GMMP logo gets a makeover

 Staff on June 12, 2019

 

The Global Media Monitoring Project (GMMP) logo – with figures of a woman reading the newspaper and a man reading the news from a desktop computer while perched on a globe – has been refreshed.

The original logo, first introduced in 2005,  is familiar to media and participants around the world, said Saskia Rowley, who designed the new logo. "All it needed was a little remodel to kick off the 2020 campaign.”

Instead of the blue and white theme, the new logo has more vibrant colours and the figures reflect today’s digital era. The woman in a pink headscarf, green shirt and black jeans reads the newspaper, while the man in a bright orange shirt and black pants has his headphones on while reading from a laptop.

“The figures reflect the volunteers, mostly civil society activists, students and university researchers from over 100 countries, who monitor the news media on the day of the GMMP,” said Rowley.

They also convey the transnational nature of the network, transcending not only geographical boundaries, but also gender, race, class and other identity divides, said GMMP Coordinator Sarah Macharia.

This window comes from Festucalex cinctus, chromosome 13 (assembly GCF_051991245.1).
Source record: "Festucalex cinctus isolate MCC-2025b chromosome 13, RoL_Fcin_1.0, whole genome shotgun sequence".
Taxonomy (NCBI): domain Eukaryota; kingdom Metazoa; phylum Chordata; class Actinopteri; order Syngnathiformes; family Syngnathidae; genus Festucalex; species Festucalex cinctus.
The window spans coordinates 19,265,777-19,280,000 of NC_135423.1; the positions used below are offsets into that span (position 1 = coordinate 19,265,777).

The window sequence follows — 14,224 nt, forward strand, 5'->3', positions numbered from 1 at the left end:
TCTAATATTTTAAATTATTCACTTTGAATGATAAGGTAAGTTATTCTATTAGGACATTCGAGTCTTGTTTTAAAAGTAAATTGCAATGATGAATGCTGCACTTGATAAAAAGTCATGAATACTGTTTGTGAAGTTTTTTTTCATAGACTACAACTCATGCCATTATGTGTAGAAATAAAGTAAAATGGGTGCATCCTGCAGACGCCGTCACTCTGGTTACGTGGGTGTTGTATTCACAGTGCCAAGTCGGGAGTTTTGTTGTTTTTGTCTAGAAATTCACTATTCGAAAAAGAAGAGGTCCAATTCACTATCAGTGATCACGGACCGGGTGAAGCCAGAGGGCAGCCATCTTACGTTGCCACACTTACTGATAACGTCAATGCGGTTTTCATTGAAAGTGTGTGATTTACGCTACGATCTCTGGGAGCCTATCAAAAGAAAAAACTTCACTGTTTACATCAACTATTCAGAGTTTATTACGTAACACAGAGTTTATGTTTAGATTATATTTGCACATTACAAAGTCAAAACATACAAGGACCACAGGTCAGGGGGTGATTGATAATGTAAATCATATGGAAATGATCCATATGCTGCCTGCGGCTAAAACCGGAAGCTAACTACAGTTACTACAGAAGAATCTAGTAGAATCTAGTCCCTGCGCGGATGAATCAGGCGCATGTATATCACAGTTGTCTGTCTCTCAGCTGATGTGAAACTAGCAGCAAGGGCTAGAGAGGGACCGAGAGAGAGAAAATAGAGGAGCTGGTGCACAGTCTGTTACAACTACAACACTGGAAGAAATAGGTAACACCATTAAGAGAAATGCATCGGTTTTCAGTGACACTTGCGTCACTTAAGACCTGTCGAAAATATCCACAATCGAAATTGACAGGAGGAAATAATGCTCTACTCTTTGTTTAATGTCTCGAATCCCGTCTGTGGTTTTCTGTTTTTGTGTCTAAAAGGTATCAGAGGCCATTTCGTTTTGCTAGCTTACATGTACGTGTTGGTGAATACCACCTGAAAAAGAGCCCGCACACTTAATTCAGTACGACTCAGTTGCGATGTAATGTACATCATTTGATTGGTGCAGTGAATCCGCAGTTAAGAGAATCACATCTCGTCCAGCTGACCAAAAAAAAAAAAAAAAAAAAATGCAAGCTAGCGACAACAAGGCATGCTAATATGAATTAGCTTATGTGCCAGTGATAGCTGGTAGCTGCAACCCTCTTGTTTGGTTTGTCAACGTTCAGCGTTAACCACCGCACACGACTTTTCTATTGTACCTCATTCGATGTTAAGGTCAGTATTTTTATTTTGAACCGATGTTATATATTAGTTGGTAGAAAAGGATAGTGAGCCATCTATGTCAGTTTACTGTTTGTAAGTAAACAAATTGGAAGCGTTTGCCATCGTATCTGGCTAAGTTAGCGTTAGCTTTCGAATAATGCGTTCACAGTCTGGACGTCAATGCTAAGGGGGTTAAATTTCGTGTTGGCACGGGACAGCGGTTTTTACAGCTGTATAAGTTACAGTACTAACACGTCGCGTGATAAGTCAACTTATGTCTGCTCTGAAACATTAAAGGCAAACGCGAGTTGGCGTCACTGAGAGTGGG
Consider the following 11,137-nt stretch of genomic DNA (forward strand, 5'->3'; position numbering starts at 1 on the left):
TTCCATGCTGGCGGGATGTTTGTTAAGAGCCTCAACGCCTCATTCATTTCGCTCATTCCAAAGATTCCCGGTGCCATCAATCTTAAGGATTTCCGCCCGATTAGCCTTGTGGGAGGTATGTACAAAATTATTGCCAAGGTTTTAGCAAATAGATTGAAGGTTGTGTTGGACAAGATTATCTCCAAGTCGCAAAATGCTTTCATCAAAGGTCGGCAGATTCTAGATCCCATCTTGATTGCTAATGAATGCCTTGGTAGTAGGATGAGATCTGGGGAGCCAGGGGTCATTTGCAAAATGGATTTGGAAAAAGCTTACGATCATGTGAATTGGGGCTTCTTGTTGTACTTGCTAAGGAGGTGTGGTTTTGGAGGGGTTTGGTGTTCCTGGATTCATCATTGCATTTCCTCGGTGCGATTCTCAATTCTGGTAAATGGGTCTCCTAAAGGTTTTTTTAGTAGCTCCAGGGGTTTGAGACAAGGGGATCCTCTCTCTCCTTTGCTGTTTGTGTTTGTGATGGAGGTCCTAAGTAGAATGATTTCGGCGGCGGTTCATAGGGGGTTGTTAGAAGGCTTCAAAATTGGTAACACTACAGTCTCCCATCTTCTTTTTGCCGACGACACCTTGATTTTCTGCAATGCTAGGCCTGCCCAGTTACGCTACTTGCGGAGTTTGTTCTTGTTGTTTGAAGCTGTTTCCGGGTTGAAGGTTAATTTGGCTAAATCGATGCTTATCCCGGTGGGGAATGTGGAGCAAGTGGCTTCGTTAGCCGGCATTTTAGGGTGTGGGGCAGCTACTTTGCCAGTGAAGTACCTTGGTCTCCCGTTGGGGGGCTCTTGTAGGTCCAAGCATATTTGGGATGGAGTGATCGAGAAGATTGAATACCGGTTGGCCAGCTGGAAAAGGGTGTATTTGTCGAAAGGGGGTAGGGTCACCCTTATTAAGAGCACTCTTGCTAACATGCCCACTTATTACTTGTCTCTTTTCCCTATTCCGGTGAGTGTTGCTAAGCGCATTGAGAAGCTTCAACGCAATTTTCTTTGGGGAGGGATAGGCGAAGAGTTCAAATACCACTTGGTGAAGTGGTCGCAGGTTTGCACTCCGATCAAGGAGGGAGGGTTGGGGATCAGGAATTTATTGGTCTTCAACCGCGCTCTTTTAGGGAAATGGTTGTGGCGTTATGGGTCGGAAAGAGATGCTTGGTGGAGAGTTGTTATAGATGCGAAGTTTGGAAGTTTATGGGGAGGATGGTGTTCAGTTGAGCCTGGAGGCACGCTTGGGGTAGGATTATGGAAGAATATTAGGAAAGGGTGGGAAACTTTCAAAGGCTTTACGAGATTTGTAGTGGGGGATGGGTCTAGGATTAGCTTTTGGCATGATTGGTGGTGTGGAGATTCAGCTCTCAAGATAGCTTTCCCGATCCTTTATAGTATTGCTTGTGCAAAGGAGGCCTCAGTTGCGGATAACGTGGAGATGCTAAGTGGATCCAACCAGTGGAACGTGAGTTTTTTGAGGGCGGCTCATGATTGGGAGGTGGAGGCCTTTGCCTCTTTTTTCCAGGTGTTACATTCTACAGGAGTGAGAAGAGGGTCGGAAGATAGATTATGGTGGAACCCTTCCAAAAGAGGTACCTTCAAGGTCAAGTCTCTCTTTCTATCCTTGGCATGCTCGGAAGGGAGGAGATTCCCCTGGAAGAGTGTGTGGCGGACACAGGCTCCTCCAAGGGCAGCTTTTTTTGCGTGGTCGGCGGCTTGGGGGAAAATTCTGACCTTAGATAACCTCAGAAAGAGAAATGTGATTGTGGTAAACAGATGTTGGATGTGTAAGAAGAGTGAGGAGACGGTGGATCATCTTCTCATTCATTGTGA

“The figures are perched on a stylized globe, which happens to be the main element of the WACC logo, the organization that underpins the important work of the GMMP,” added Rowley.

“Using the WACC logo as the globe shows not only the organizational connection to WACC, but also conveys our vision of the world of communication,” said WACC General Secretary Philip Lee.

The GMMP, a worldwide longitudinal study on gender equality in the world’s news media, is WACC’s flagship initiative running since 1995. The fifth research in the series was conducted in 2015 by hundreds of volunteers in 114 countries around the world. The next GMMP is scheduled for 2020.

 

 

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June 12, 2019
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Beijing +20: In my opinion...

The most important contribution that the Beijing Platform for Action has made to advancing gender equality in and through the media is:

Setting global standards to which governments and the media can be held accountable
Bringing coherence to and greater understanding of civil society initiatives on gender, women and media
Raising the profile of work on 'women and media' as important for addressing gender inequalities in women's lived experiences.

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